Proceedings, Debates of the U.S. Congress
December 15, 2014
113th Congress, 2nd Session
Issue: Vol. 160, No. 154 — Daily Edition
Entire Issue (PDF)
OMNIBUS APPROPRIATIONS BILL; Congressional Record Vol. 160, No. 154
(Senate - December 15, 2014)
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[Pages S6860-S6863] From the Congressional Record Online through the Government Publishing Office [www.gpo.gov] OMNIBUS APPROPRIATIONS BILL Mr. GRASSLEY. Madam President, I wish to clarify my understanding of the following report language included with H.R. 83, the Omnibus Appropriations Act: The Secretary is directed to operate the marketing assistance loan program in a way that encourages redemption and minimizes forfeitures of loan commodities to the Federal government, and enables the orderly marketing of loan commodities throughout the year. Further, the Secretary shall ensure that the marketing assistance loan program remains a viable tool for all producers to use in marketing loan commodities freely and competitively. The Senate Agriculture Committee has confirmed this language simply intends to encourage USDA to better inform farmers of the status of any marketing loan gains they may receive during a marketing year for eligible commodities. Furthermore, it was also conveyed by minority staff of the Senate Agriculture Committee that the referenced language in no way seeks to change implementation or enforcement of Section 1603 of the Agricultural Act of 2014.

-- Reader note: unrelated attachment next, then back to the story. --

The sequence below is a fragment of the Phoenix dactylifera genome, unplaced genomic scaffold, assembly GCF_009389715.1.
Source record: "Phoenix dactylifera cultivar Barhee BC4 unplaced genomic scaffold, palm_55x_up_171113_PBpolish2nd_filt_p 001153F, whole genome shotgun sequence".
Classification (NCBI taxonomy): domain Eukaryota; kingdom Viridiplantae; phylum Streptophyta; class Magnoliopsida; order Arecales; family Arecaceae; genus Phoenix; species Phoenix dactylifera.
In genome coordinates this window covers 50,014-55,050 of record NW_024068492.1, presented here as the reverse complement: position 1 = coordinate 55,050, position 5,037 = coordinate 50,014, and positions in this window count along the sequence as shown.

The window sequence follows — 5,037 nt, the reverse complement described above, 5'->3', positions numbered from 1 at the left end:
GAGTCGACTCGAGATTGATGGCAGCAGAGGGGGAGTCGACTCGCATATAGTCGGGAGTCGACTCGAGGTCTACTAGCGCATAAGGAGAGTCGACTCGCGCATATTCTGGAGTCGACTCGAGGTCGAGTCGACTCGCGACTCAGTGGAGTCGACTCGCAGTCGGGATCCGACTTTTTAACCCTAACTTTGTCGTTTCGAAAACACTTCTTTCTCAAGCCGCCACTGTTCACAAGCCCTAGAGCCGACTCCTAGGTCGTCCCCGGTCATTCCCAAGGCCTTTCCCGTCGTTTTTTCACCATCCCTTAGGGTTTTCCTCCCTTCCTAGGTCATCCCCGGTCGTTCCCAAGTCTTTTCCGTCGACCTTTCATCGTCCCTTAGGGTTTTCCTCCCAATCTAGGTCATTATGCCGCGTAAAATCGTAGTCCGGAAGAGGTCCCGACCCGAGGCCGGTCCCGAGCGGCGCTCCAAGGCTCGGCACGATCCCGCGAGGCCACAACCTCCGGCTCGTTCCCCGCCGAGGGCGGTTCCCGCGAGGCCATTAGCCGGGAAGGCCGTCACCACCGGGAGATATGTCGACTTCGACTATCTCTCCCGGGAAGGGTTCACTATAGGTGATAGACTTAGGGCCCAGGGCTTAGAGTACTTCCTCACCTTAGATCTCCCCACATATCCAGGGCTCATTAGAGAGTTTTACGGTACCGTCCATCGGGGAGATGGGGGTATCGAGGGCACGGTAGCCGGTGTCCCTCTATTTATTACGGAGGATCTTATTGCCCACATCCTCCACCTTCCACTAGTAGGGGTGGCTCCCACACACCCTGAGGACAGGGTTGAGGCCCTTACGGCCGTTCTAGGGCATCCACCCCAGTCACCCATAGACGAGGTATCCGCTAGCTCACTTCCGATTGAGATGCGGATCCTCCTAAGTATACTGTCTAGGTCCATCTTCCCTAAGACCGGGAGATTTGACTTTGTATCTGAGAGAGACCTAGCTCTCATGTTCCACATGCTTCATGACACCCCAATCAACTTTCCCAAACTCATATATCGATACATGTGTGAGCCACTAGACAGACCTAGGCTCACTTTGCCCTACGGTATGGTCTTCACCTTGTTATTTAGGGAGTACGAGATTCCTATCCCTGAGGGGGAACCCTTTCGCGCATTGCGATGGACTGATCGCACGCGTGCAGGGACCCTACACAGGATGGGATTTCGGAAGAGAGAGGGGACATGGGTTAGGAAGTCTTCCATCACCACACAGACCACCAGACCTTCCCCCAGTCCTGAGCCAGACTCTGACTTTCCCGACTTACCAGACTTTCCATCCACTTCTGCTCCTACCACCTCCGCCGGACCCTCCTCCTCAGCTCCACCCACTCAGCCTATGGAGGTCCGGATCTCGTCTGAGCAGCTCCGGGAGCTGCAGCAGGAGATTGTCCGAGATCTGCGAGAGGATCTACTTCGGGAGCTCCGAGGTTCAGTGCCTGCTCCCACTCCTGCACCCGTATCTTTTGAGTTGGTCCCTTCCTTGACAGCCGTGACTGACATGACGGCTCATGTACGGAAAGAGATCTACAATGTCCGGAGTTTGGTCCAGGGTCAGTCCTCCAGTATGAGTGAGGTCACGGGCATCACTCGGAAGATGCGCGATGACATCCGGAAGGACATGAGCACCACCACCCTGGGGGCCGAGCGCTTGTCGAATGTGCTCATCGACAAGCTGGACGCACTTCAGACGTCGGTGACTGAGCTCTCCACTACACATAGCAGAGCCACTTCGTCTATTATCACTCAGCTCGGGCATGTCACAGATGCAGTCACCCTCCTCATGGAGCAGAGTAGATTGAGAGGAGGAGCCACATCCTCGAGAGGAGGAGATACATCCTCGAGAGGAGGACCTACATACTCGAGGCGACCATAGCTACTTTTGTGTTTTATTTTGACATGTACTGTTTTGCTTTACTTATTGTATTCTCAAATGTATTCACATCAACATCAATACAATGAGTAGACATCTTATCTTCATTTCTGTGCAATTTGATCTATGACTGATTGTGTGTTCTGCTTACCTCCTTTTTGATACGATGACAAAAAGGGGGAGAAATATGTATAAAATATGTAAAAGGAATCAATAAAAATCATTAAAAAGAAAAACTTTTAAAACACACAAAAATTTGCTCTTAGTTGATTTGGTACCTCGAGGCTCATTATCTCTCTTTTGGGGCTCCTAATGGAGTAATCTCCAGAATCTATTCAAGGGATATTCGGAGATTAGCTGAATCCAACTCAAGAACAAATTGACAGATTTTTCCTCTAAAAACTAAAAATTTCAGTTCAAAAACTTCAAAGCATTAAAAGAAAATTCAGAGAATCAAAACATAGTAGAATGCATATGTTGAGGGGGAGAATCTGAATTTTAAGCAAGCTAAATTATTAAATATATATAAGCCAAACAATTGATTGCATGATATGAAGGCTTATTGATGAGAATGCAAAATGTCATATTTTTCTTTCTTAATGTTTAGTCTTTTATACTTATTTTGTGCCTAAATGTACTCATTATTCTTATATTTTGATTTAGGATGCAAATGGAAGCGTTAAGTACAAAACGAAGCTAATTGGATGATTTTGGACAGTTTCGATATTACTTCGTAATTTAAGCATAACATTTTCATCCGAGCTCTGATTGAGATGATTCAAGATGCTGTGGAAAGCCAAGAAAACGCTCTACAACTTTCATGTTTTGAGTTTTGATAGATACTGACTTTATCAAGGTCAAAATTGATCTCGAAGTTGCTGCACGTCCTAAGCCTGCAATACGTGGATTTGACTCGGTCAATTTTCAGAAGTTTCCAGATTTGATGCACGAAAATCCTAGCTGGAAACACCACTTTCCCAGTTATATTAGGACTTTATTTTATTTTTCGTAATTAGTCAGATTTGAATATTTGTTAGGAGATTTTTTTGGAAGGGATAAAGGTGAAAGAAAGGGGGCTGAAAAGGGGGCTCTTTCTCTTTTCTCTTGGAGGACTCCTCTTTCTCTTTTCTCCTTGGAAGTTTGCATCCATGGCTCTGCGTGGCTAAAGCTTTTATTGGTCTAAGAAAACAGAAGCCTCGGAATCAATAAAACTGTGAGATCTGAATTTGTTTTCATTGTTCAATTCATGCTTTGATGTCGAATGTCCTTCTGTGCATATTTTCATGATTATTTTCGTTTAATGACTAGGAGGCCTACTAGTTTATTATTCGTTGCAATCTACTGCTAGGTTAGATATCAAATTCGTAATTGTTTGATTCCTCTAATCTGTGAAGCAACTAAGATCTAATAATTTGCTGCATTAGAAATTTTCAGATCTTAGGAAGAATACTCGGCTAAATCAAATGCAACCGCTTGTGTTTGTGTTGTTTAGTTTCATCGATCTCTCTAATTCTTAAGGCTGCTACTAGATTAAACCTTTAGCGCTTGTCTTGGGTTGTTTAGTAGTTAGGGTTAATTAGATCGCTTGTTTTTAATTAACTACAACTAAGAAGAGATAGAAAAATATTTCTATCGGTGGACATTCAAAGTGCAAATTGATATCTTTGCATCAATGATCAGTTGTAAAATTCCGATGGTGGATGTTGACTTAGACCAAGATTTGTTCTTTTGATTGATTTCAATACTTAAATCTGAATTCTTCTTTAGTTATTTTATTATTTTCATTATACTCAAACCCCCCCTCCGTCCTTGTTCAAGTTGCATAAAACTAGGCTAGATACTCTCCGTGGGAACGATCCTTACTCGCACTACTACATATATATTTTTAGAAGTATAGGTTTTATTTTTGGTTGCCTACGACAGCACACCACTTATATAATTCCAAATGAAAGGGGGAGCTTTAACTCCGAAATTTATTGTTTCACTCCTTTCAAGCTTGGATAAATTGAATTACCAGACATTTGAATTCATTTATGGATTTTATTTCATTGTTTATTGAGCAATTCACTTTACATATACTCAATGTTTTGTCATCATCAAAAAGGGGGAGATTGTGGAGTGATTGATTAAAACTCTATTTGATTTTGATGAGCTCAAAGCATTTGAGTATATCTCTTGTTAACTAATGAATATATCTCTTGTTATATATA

Mr. WYDEN. Madam President, I wish to thank Chair Mikulski for her tireless work in keeping our government open for another year. I understand Chair Mikulski and Ranking Member Shelby have worked hard on this bill. In the big picture, this bill continues to honor our commitment to our veterans by allowing advance funding for Veterans Administration accounts so they are locked in a year in advance, ending uncertainty. This bill also provides desperately needed funds to respond to and prepare for Ebola at its epicenter. This bill keeps faith with the American people who dream of a better life by increasing Pell Grants and making college more affordable. It creates jobs by strengthening our infrastructure, building roads and bridges, to keep the economy moving, and helps develop our economy by investing in research in agriculture, health, and geosciences, among other areas. I am glad that the Collaborative Forest Landscape Restoration Program was fully funded at $40 million. The program is one of the successes in collaboration and forest management and deserves strong support. The Land and Water Conservation Fund--LWCF--also received sustained funding at the same level as last year. Although this is only one-third of the total authorized for LWCF, I am pleased that the program received consistent funding and I remain hopeful that we will fully fund this program in the future. I am also glad that the National Park Service received $10 million for the Centennial Challenge. As the National Park Service moves into celebrating its centennial, it is so important that our parks receive the care and attention they need. However, I also have to voice my disappointment over a number of provisions included in H.R. 83, as well as several provisions that were blocked from inclusion in H.R. 83. Keeping the government running is imperative but it should not come at the cost of stripping the rights of voters, further chipping away at what is left of our eroding campaign finance laws, and rolling back Dodd-Frank protections meant to reduce taxpayer risk from ``too-big-to-fail'' entities, just to name a few of the objectionable provisions in this bill. One such provision greatly expands donations to the Republican and Democratic parties by allowing a tenfold increase in the maximum amount that donors may contribute to their political party's various national committees in one election cycle. The donation amounts skyrocket from $32,400 to $324,000 per year and ultimately up to a total contribution of $1.5 million to a party per each 2-year election cycle. At a time when more and more Americans are convinced our political system is rigged toward the rich, this provision only confirms that view. This bill also contains a provision that will put taxpayers back on the hook for big banks by rolling back the regulatory protections that Congress put into place in response to the financial crisis that devastated our economy in 2008. With the Dodd-Frank Act, Congress sought to ensure that high-stakes gambling on Wall Street by reckless risk takers would not threaten the livelihood of the American taxpayer. As part of this effort, Dodd-Frank included a provision known as the ``swaps push out'' which requires Federally insured banks to separate out their riskiest activities into subsidiaries. This way, the risky trading activities that contributed to the meltdown would be separated from the insured banking entity and ensure that banks--not taxpayers-- would be responsible if risky trades fail. Today, this spending bill repeals that provision and once again potentially leaves the taxpayer on the hook for Wall Street gambling gone wrong. I am particularly dismayed that last-minute partisan maneuvering has left America's rural counties in the dust. Two funds that are lifelines for cash-strapped rural counties and school districts struggling to fund basic education, road improvements, law enforcement, and other public services were hurt by this bill. First, House Republican Leadership blocked repeated efforts to include the Secure Rural Schools--SRS--funding program, though it came with offset funding. Instead, they split it from the Payment in Lieu of Taxes program-- PILT--funded PILT, and left SRS behind. This is a problem for two distinct reasons. First, PILT is a laudable program for rural counties around the country who host our public lands. But so is SRS, which funds education, roads and critical services in more than 700 counties across the country, and these counties will now be forced to lay off teachers, close libraries and jails, and lay off sheriffs. Second, PILT's formula is connected with SRS funding levels, in fact, and while this bill includes funding for PILT, in the absence of Secure Rural Schools, the funding level for PILT provided in this bill actually reduces PILT payments as compared to last year. We have seen this movie before and it never ends well--a last-minute scheme worked out largely in private to solve a complex problem without the full and public consideration of Congress--leads to mistakes. This is one of those mistakes that will reverberate across rural America. I am disappointed this mistake was not averted simply by providing SRS funding. Speaking of hampering rural America, there is another provision missing that would help the rural West and one missing that would help the rural West were it included. This package fails to include the Wildfire Disaster Funding Act--a bill I introduced with my colleague Senator Crapo and 17 additional bipartisan cosponsors, and which was also a strong bipartisan measure in the House. This legislation would have solved the problem of paying for the ever-increasing costs of fighting wildland fires without decimating the agencies' core budgets, where they get the money to pay for their essential work--including the forest restoration work that can help us get ahead of these infernos. Our commonsense solution would have paid for these natural disasters like other natural disasters are paid for, instead of cannibalizing the agencies' budgets. In addition, this bill interferes with the work that private landowners are [[Page S6861]] doing for sage grouse restoration. This bill blocks the administration from complying with its Endangered Species Act obligations--and its deadline in a court-approved settlement agreement--by barring any funds from being used in efforts to list the sage-grouse under the Endangered Species Act. Now, while I join my colleagues and others in wanting to see a listing avoided, this kind of blunt force prohibition of compliance with legal obligations--one that sends the message that these obligations can be ignored when they are deemed inconvenient--is very disturbing. In my State, and across the West, numerous parties have come together to try to tackle the threats to this species, which is just an indicator of threats to an entire ecosystem. I commend these great efforts by ranchers, conservationists, Governors and others who have come to the table, signed agreements, and worked hard on the ground to protect the landscape and avoid a sage-grouse listing. Those efforts are the right way to avoid a listing, not through dangerous riders as we see in this bill. It is my hope the administration will continue to work to manage and improve sage-grouse habitat to avoid undermining those efforts. On a global scale, this legislation would reverse a policy that takes a step toward saving our global climate. The United States has made tremendous and continued progress to reduce its greenhouse gas emissions as well as transition our electricity sector to cleaner energy sources. That progress gets undermined if other nations continue to grow their economies based upon high-carbon emitting electricity sources such as coal, without also putting in place the technologies to clean it up, capture, and store the emissions from those powerplants. It only makes sense then that the United States currently has in place a policy that it will not use its funds, through the Export-Import Bank and through the Overseas Private Investment Corporation to build power sources overseas that are dirtier than are allowed here at home, and that will continue polluting the atmosphere for many decades. A rider carried by this legislation up-ends that agreement. This bill is flexible in its approaches to environmental degradation--it easily transitions from the global, as discussed above, to the very local: this legislation bans the Department of Energy-- DOE--from implementing or enforcing light bulb efficiency standards. No environmental improvement is too small or too commonsensical to not attract an opponent. This legislation hampers progress by taking aim at particular agencies: it takes aim at environmental protection by going directly after the Environmental Protection Agency. At a time when climate change is already hurting Americans and holding back the United States economy, the omnibus takes aim at the only agency with the authority to regulate greenhouse gas emissions, slashing its budget to levels not seen since 1989. And this bill takes aim at the Internal Revenue Service by cutting their budget by another $400 million. That's the lowest level since 2008. Now, I get it. Some people might think that is a good thing: who wants to fund the tax collector? Except that the IRS is responsible for more than just cashing checks; it also has to make sure that tax fraud is under control, that Americans get their tax refunds in a timely way, and that taxpayers can get their questions about their taxes answered, again, in a timely way. All of that is hobbled by an insufficient budget. In addition, it is hard to pick up a newspaper or turn on the news these days without finding a story about ever more aggressive efforts to dodge taxes. The average American does not cheat on her taxes, but for those who do, the IRS needs the resources to catch them. Otherwise, every honest, hard-working American ends up on the hook for more. By continuing to cut the IRS budget, I am afraid Congress is sending a message that tax enforcement is not so important. It communicates an unfortunate signal that fighting tax cheating is not a priority, and enforcement is not a priority. Ultimately, that is a problem for every American taxpayer. Congress also continues to cut funding to the IRS while adding more duties to the agency, including in this spending bill. Next year is already a busy year for the IRS. In addition to administering the filing season and combating identity theft and fraud, the IRS will also be implementing the late-passed extenders bill, the Foreign Accounts Tax Compliance Act, and the health premium tax credits. But that is not all. Congress is cutting the funding, but telling the IRS to use the funding to improve the 1-800 help line service and allocate resources to improve response time. Why? Because maintaining an acceptable level of service for the American taxpayer has been strained substantially due to previous budget cuts. Congress is asking the IRS to do all these things while cutting funding. Congress is telling the IRS to do more, but with much, much less. I have long been an ardent proponent of tax reform. We have a broken tax code in desperate need of fixing. Why does that matter in this context? I will tell you why. If Congress finally succeeds in meaningfully reforming our antiquated tax code, implementing those changes will require a substantial investment in the IRS. Will Congress have the same attitude toward funding the IRS when it is charged with the implementation of a reformed and modern tax code? I wonder, and I worry. On the defense side, there is no doubt that this omnibus bill includes funding for important national security priorities. However, it also contains billions in wasteful and unnecessary military spending--like nearly $500 million to buy more F-35 Joint Strike Fighters than the Pentagon requested. The bill also contains more than $8 billion for nuclear weapons activities, which is nearly $390 million more than the President requested. During the Reagan years, we spent about $8 billion annually to develop, test, produce and maintain more than 20,000 nuclear warheads. Today we spend that same $8 billion on fewer than 5,000 warheads. What is wrong with this picture? This bill also handicaps efforts to invest in infrastructure and keep our Nation competitive. Buried in the pages of this bill is a $100 million cut to the Transportation Investment Generating Economic Recovery, or TIGER, grant program. Since Congress created this program in the 2009 Recovery Act, the competitive grants have played a critical role in funding road, rail, port and transit projects across the country. Cutting this program makes absolutely no sense when Congress is struggling to shore up the Highway Trust Fund and meet infrastructure needs in Oregon and across the country. And I would be remiss if I didn't highlight my disappointment with the multiemployer pension provisions. These reforms were rushed through by a few House Members in private during the final days of the legislative year without consideration by the Senate Finance Committee and other committees of jurisdiction. That flawed process has produced a lopsided solution leaving existing retirees to shoulder a disproportionate share of sacrifice. It also will result in the rolling back of a major tenet enshrined in pension law--never take away money a pensioner has already earned. Under this bill, for the first time, Congress will allow multiemployer plans to cut retirees' earned pension benefits. This is unprecedented and I worry about the impact on retirees and the slippery slope we are about to head down. No matter what one thinks about the underlying policy, legislation this complex and controversial requires thorough review and analysis. That hasn't happened here. In fact, no one in the Senate, including the committees of jurisdiction, had the opportunity to fully review these provisions. Even a single, small, unintentional misstep in the rush to legislate could have serious and negative consequences to retirees and businesses alike. I am working hard to protect retirees' pensions, and jamming these reforms through Congress virtually sight unseen is no way to solve the problems with multiemployer pensions. As a conglomerate, these provisions tip the balance of this fine bill to one that I cannot support and with that I regretfully voted against its final passage. Mr. REED. Madam President, I wish to explain my opposition to the Fiscal Year 2015 Omnibus Appropriations bill. [[Page S6862]] For months, I worked hard alongside Chairwoman Barbara Mikulski, Ranking Member Richard Shelby, and our colleagues on the Senate Appropriations Committee to craft a bipartisan agreement, which fit within stringent spending limits, to fund the government and strengthen our economy. Regrettably, the last minute addition of an unrelated bill on multiemployer pension plans tilted the balance away from a bill that reflects a tough bipartisan compromise to a bill that, hastily and without thorough review, makes fundamental changes to numerous private retirement plans. Moreover, another provision of the bill seeks to undo a portion of the Dodd-Frank Wall Street Reform and Consumer Protection Act that would force large banks to separate the riskiest derivatives trades away from subsidiaries that benefit from federal deposit insurance. Because of the inclusion of these provisions, I am unable to vote for the omnibus. It is a shame, because there is otherwise much good here. This compromise bill includes federal funds, which I advocated for, to boost economic and community development and environmental restoration projects in Rhode Island, as well as key education, manufacturing, workforce training, health care, nutrition, energy efficiency, transportation, and defense initiatives. I thank Chairwoman Mikulski for her boundless energy and ceaseless efforts in putting a bill together with these kinds of investments. As chairman of the Senate Interior Appropriations Subcommittee, I am proud of what we were able to accomplish. I particularly commend Senator Lisa Murkowski for being an outstanding partner, as well as her clerk, Leif Fonnesbeck, and her subcommittee staff, Brent Wiles, and Emy Lesofski. I also thank the majority staff: Rachael Taylor, Virginia James, Ryan Hunt, and Rita Culp for their work and guidance during my tenure as chairman. I especially wish to recognize Virginia James, who is retiring this January after a distinguished 27-year Senate career. Ginny has served as a trusted adviser on tribal health, science, and arts and cultural issues to both Democrats and Republicans, stretching back to her days serving as an aide to former Appropriations Committee Chairman Mark O. Hatfield. There are many Federal agencies--from the Smithsonian and the National Gallery of Art to the U.S. Geological Survey and the Indian Health Service--that owe Ginny a debt of gratitude for her work, as does the Senate. She will be missed for both her skill and her humor. Because of the bipartisan efforts of the staff and members of our Subcommittee, the Interior Appropriations bill included in this omnibus legislation has $2.356 billion for the Clean Water and Drinking Water State Revolving Funds, which is $581 million above the fiscal year 2015 budget request. This funding will help states and localities make important infrastructure investments, create jobs here in the U.S., and improve environmental quality. While I am disappointed that the House insisted on the inclusion of a few controversial policy riders, I'm pleased that we were able to eliminate many of the most damaging legislative provisions that those on the other side of the aisle were demanding. These provisions would have impacted the ability of agencies under the Subcommittee's jurisdiction to do their jobs to protect the public and the environment, including their ability to address climate change. I am dismayed, however, that the House refused to accept the Senate's language that would have allowed for a more rational way to account and pay for emergency wildfire suppression. Every member of the House Interior Appropriations Subcommittee had cosponsored nearly identical legislation and the House Committee report expressed support for this change. Yet the House refused to adopt it in this agreement. I believe my colleagues in the West may regret not taking the opportunity when they had the chance. I am also disappointed that my colleagues in the House could not agree, at long last, that it is time for oil and gas companies to pay a share of the costs of inspecting their on-shore drilling operations. There are other aspects of the omnibus that are troubling. As the long time champion of the Low Income Home Energy Assistance Program (LIHEAP), along with Senator Susan Collins, I regret seeing the program cut by $34 million. Although significantly higher than the President's request, the reduction comes after years of cuts or stagnant appropriations. Meanwhile, the number of households eligible for LIHEAP assistance continues to exceed available funds and those receiving assistance have seen their grants decrease. I hope we can do better in the future. While the bill includes important investments in surface transportation and aviation systems, I think we should be doing more, given the benefits to our economy. I am especially disappointed that the TIGER grant program, which has helped advance a number of critical transportation projects in Rhode Island, has been cut by $100 million from a year ago. I am also troubled by language that would set aside the Federal Motor Carrier Safety Administration's Hours of Service regulation in order to have further study of the rule, which has been in effect for nearly 1\1/2\ years. While I welcome additional studies on driver safety, I don't think it is appropriate to simply set aside a rule that has been the subject of more than a decade of work and legal review. What concerns me most is that it could force truck drivers, who have one of the most grueling jobs in the country, to work longer hours, potentially increasing fatigue and putting more people at risk on our roadways. The bill also hobbles the Department of Homeland Security, providing only enough funding to keep it running until February 27 of next year. This is the response by my colleagues on the other side of the aisle to the actions the President has taken with respect to immigration. Due to this intransigence, some initiatives to secure the border cannot be funded nor can measures to address the humanitarian crisis of children crossing our Southwest border or security weaknesses at the White House. Even if these faults could be overlooked because of the many positive provisions in the bill, it is, for me, irreparably damaged by two controversial riders that have nothing to do with funding the government. The bill would repeal section 716 of the Dodd-Frank Wall Street Reform Act. Section 716 prevents bank subsidiaries that are covered by federal deposit insurance or that take advantage of Federal Reserve lending programs from engaging in the riskiest derivatives trades. In essence, the riskiest derivatives trades would be pushed out from these subsidiaries in an effort to reduce systemic risk and provide greater assurances that Wall Street gambles would not be subsidized by taxpayers. Whether you are in favor of preserving or repealing section 716, everyone should understand by now that the last thing Congress should be doing is passing incredibly complex and consequential derivatives legislation with little deliberation as part of an omnibus appropriations bill. Serious concerns have been raised about repealing Section 716. Some have pointed out that the riskiest derivatives are so volatile that it will be impossible to charge the proper deposit insurance premium to account for the additional risk that the most unpredictable swaps will bring to FDIC insured banking subsidiaries. In other words, the potential losses could far exceed the amounts that have been reserved for contingencies. This should be concerning to all of my colleagues, especially in light of the 2008 financial crisis. It is clear that big Wall Street banks have more than had their say. I merely ask that taxpayers be given an equal opportunity to have their say before they are asked yet again, perhaps years from now, to bail out Wall Street for their excesses. The deep irony is that when my colleagues and I transparently fight for foreclosure prevention for Americans who were harmed by the recklessness of big banks and financial institutions, we are told that it was our constituents who were reckless and that we shouldn't be encouraging moral hazard. By repealing a section that seeks to establish a prohibition against federal government bailouts of swaps entities, some of my colleagues are revealing [[Page S6863]] their view that our largest banks should be held to a significantly lesser standard than distressed American homeowners. They seem to believe that when it comes to the potentially reckless choices of banks, they can continue to wreak havoc in our financial markets--and if their bets fail spectacularly, taxpayers will be there to clean up their mess. This shouldn't be the case. If Members want to debate and vote on this issue in the open, I welcome the opportunity, but to avoid the debate by tucking this provision in a 1,600 page funding bill is a disservice to the seriousness of the issue. I am disheartened that despite what past experience has shown us, we are rushing towards what could be another grave mistake. While much attention has been paid to the repeal of section 716 and other controversial pieces of this legislation, I am even more troubled by the last-minute addition of a bill that would make major changes to the multiemployer pension system. The multiemployer pension program, guaranteed by the Pension Benefit Guaranty Corporation (PBGC), is in financial distress. Just 1 month ago, the PBGC's annual report raised a number of concerns about the increasing deficits of the multiemployer pension program. Alarmingly, the report predicted a high likelihood of many plans failing over the next decade, which would jeopardize the PBGC's ability to ensure retirees even a minimum guarantee on their pensions. We must take action to ensure that middle-income employees and retirees do not have the rug cut out from under them and lose retirement benefits. We should have a thoughtful, open debate about how we ensure that middle-income employees and retirees receive the pension benefits they have earned so they are able to enjoy a secure retirement. We need a solution that honors these retirees' lifelong work. Regrettably, this legislation--for the first time--opens the door to cutting pension benefits for current retirees. It would renege on the commitments made to middle-income families across the country. Hamstrung by budget constraints over the last few years, we have not done as much as I would have liked to protect programs that provide much needed support to hard-working families. My efforts to extend unemployment insurance, which benefits a broad cross-section of Americans, have been rebuffed by House Republicans time after time this year. And now even hard earned pension benefits are not safe. The financial stability of multiemployer plans is a serious challenge that Congress will have to confront. However, we must consider a range of options before we move to dismantle the longstanding protections afforded to employees and their families by the Employee Retirement Income Security Act (ERISA). One of the most important aspects of this law stipulates that benefits for troubled multiemployer pension plans must be paid out first with remaining assets. The legislation we are considering flies in the face of that commitment by allowing benefit cuts to be the first option for restoring solvency to these plans. Any solution is going to require tough compromises from everyone, but all stakeholders should have the opportunity to participate in crafting a solution instead of having it developed in secret and rammed through as part of a must-pass spending bill. This is the sort of action that infuriates the people we represent. But more important than process, this bill will have an effect on people's lives for years to come and gives further cause for Americans to think that their government doesn't have their back or care about their economic security. We shouldn't approach it so frivolously. We need to make sure the policy is right. Given the outstanding efforts of Chairwoman Mikulski and my colleagues on the Appropriations Committee it is difficult for me to say this, but because of the reasons I have explained, I voted no on this bill. Ms. BALDWIN. Madam President, this is not the time for another government shutdown. The American people have had enough of Washington's dysfunction. They want us to do our job and work together to get the job done. Since the Budget Committee, on which I serve, crafted a bipartisan agreement that ended last year's government shutdown and paved the way for a cease-fire on recent budget wars, the economy has gained an average of 240,000 jobs per month. In Wisconsin, our economy continues to lag behind, so we need to build on this progress and strengthen the economic security of families and businesses that are working hard to move our economy forward. This bipartisan appropriations bill will help do that by increasing the Child Care and Development Block Grant funding by $75 million; increasing the maximum Pell grant award; providing a cost of living pay raise for our men and women in the Armed Forces; increasing funding for science and research at the National Institutes of Health by $150 million; providing grants to States for job training and assistance to dislocated workers; extending Trade Adjustments Assistance for workers who lose their jobs due to international trade; and moving bipartisan Manufacturing Hubs legislation forward that I support to keep our country on the leading edge of advanced manufacturing. I also fought to include in this legislation a number of provisions that will help us build a stronger made in Wisconsin economy, including support for our shipbuilding industry and transportation infrastructure. With all of these benefits, I am the first to admit that this bill is far from perfect. But we have a divided government and I recognize that I can't get everything I want in this bill, just as my colleagues across the aisle can't get everything they want in this bill. This bill is a compromise. Let me be very clear here: Republicans' insistence on including a Wall Street giveaway is extremely objectionable to me. I also strongly oppose a provision that weakens our already loose campaign laws and the changes made to multiemployer pensions deserved a full debate in the Senate, as separate legislation, not tucked into an appropriations bill by the House of Representatives at the last minute. I agree with my colleagues who have said these provisions represent the very worst of creating an uneven playing field for those hard working Americans who ask for nothing more than a voice in Washington and fair shot at getting ahead. I would also add that these provisions in particular are a direct assault on our proud progressive traditions in Wisconsin. But what would have happened if we did not pass this bill now? I can tell you what will happen because we saw the path the Republican controlled House of Representatives wanted to take. Republicans tried to add more than 30 additional harmful policy provisions--from more Wall Street giveaways to rolling back workers' rights to eroding environmental policy--but Senate Democrats were able to use their current leverage as the majority party in the Senate to keep them out. If this bill did not pass now, Republicans would have had the power to add more objectionable provisions when they will hold majorities in both the House and Senate next year. I supported this bipartisan compromise because I believe it is our job to deliver progress for the American people, not an endless drift from one crisis to the next or a government shutdown. ____________________